Post # 1
So, we are in a bit of a difficult situation with our Destination Wedding. On one hand, the space is not so large that we can invite everyone we originally wanted to. On the other, our food & beverage minimums are fairly high. So, there is a tedious balance between how many people we can comfortably have at our wedding and meeting our minimums. This number is between 30 and 39, depending on if we upgrade the bar package and add more apps. Right now, we’re at 27 yes and 11 no, with 15 no replys, and of those I image all but 1 or 2 will be no as well.
There are some people that were on our original guest list that we had to cut because of the already mentioned constraints. What is the correct way to invite them now that we have space? I don’t want to beat around the bush – these people most likely know they were not invited from the get go. I feel like just sending an invitation would feel like a slap in the face since they know this. I was thinking about calling up one of my friends who we had to cut off the list and telling her pretty much the truth. That we had to cut people we would love to have there because of our space constraints and having to invite a few extended family members, who have now said they are not coming, and it would be wonderful if they could make it. Then if she thinks they might, I can send the invitation in the mail.
Thoughts? Other suggestions?
Post # 2
There is no way to tell someone they are second best politely. Now many people on this site and others will tell you that they personally would not be offended, but you’ve asked an etiquette question, and the etiquette is very clear on this issue. Letting anyone know they are on a B list is bad.
Your minimums are your problem. You shouldn’t invite 2nd tier guests because your cost per guest will otherwise go up.
If you do this, know that at least one person will be upset.
Post # 3
There’s no correct way to tell someone they’re a B-lister. +100 to everything andielovesj said.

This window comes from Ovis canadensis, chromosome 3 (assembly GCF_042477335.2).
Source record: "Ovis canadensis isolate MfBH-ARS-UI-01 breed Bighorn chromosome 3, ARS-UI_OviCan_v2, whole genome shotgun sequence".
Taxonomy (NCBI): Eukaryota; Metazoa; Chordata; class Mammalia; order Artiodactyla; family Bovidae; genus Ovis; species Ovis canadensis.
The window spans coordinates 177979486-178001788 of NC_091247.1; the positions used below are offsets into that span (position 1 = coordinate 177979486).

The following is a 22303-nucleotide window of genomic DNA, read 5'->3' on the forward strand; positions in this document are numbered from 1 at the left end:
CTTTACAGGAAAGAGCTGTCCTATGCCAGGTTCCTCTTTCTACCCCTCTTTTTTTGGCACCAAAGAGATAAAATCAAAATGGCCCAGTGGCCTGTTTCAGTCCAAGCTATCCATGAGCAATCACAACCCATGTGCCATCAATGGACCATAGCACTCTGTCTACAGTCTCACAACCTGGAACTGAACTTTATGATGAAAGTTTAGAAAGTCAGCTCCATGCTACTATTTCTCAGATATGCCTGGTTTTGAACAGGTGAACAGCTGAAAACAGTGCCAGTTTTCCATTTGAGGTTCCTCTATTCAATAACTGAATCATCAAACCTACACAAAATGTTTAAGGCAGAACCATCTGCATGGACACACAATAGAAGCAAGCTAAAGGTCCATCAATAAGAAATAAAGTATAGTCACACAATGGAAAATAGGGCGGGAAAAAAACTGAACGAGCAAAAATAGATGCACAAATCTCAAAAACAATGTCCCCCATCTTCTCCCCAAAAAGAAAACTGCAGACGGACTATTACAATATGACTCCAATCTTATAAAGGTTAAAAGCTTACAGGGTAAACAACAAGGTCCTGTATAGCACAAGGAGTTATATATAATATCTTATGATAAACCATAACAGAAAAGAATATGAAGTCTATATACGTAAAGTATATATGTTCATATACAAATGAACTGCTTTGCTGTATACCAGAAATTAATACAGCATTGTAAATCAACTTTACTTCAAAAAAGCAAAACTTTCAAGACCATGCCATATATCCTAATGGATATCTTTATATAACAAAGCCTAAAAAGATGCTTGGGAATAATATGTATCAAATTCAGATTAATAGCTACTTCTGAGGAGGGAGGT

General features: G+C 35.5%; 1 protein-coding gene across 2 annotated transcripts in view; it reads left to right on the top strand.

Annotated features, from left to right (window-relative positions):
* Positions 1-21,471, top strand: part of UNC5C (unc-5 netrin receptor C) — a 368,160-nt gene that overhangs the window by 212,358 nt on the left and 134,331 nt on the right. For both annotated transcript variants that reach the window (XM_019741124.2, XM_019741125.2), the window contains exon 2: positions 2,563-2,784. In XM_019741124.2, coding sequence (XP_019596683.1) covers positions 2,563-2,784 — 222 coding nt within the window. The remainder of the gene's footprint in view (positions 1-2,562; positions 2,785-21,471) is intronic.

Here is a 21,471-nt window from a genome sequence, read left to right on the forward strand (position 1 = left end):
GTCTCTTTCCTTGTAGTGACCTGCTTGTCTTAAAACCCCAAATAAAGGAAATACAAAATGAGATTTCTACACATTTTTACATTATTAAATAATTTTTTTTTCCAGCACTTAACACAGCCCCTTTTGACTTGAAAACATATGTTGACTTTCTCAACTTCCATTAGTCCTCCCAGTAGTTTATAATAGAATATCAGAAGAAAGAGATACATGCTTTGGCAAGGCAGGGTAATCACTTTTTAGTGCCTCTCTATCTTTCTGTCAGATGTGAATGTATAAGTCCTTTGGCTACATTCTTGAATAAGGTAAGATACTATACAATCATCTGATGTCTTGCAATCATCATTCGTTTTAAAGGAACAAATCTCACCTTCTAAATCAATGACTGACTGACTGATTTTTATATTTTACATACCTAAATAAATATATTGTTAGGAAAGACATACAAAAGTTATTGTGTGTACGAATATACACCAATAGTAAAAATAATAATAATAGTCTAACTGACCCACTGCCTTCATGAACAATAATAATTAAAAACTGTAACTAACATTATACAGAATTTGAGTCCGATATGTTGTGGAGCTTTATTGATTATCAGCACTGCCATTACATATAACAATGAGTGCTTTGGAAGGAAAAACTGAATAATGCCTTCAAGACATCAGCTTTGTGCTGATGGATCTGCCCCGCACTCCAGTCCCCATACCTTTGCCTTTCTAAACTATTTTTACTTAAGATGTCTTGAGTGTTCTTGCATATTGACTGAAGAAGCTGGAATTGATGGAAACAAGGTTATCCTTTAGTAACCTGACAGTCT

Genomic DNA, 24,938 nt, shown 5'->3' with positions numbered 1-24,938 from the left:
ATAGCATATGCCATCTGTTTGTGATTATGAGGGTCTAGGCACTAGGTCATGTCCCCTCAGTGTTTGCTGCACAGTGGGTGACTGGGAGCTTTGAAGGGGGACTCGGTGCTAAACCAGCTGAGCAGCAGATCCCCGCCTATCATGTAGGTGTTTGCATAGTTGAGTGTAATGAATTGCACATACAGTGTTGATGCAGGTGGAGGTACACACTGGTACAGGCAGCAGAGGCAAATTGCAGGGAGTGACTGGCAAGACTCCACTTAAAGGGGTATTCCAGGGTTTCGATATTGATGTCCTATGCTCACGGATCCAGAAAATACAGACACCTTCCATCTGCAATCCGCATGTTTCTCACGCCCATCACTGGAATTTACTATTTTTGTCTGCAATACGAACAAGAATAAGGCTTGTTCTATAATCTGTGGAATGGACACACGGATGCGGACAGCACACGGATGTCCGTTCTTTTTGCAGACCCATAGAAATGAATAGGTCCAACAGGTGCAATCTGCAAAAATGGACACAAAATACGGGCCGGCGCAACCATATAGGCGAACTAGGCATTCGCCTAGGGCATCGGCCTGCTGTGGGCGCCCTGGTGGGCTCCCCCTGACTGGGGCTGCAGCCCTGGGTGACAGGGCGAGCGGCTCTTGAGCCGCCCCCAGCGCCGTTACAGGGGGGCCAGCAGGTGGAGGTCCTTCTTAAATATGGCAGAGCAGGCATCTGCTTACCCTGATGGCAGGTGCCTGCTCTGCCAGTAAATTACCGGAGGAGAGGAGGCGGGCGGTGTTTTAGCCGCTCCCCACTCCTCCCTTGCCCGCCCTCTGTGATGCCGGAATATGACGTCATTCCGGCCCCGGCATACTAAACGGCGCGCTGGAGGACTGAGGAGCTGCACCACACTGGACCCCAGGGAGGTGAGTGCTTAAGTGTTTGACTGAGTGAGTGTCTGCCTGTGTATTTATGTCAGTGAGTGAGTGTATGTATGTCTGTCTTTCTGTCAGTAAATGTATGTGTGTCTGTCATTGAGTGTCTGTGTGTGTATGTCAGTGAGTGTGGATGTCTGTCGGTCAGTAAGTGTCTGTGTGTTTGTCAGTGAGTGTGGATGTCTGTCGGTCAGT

Post # 4
Nope, too late! Especially not for a Destination Wedding, that might require savings for months, in advance, and booking the trip far out, to get better travel rates. If it was local and friends let you know up front, that they would be happy to get a B list invitation, then that’s another thing.
Post # 5
This is really tricky. I had a classmate invite me as a B, C or even D list guest. She was honest, I was not offended, but if I thought we were closer than that, I probably could have been offended. P.S. I did not vote beacuse before I may not have been offended, but I can really understand if someone is hurt.
Post # 6
If you have 27 “yes” RSVPs and the minimum is 30 I would just take the loss instead of inviting these guests that will know they were on the B list.
Post # 7
It is not considerate to take a space with so many restrictions that you can’t properly host the people closest to you, not to mention that a Destination Wedding is, in the majority of cases, already quite a burden of time and expense on people.
You will almost certainly have guests who are offended by a B list invitation, and feel that if you really wanted them there, you would have planned accordingly. If you can’t meet your minimums, IMO you’ll just have to pay for them or take another space.
Post # 8
pharmy: Yeah, that would be B-listing and very rude. I’d start calling the no repliers (if your RSVP by date has passed) and hopefully more of them will come. It sounds like you’ll be right at the minimum anyway.
Post # 9
Going against the pps here – I think because it’s such a small wedding to begin with your extra guests might not feel too hurt over not being in the first round. I’d call and explain like your suggested. Worst case they can’t make it. If it were me I wouldn’t hold it against you!
Post # 10
I really don’t see an issue, though I guessed the etiquette police would probably get their panties in a twist :-s I’d call them and explain, and I’m sure they’ll understand.
We had an ‘A’ and ‘B’ list and did end up ‘bumping up’ two people from the evening reception to the day; they were really chuffed and not remotely offended.
If you think your guests might be offended, then don’t do it; otherwise, I see no issue. Only you know them.
Post # 11
Just send them an invite and don’t tell them that they are on the list for people who said no.
Post # 12
pharmy: personally you can’t do. Second invite. I really disagree with this theres no politice way to do this I’d just accept the number I had
Post # 13
I disagree with PPs saying not to invite them. We invited extra people we couldn’t originally ask, they were very happy to be invited, and came and had a great time! It might be awkward if you’re only a few weeks out, but if you have a couple of months to go still I would ask them.
Post # 14
When is your RSVP date? If it’s still many weeks away, I would just send an invite as long as they will not have talked to others who already received their invites.
Post # 15
It wouldn’t bother me to be on the receiving end of such an invitation. I would send the invitation and add a personal note explaining that you were obligated to invite extended family, but now are able to extend an invitation to your close friend-me!
I think anyone who has ever planned a wedding will show a little more understanding than the “etiquette police”.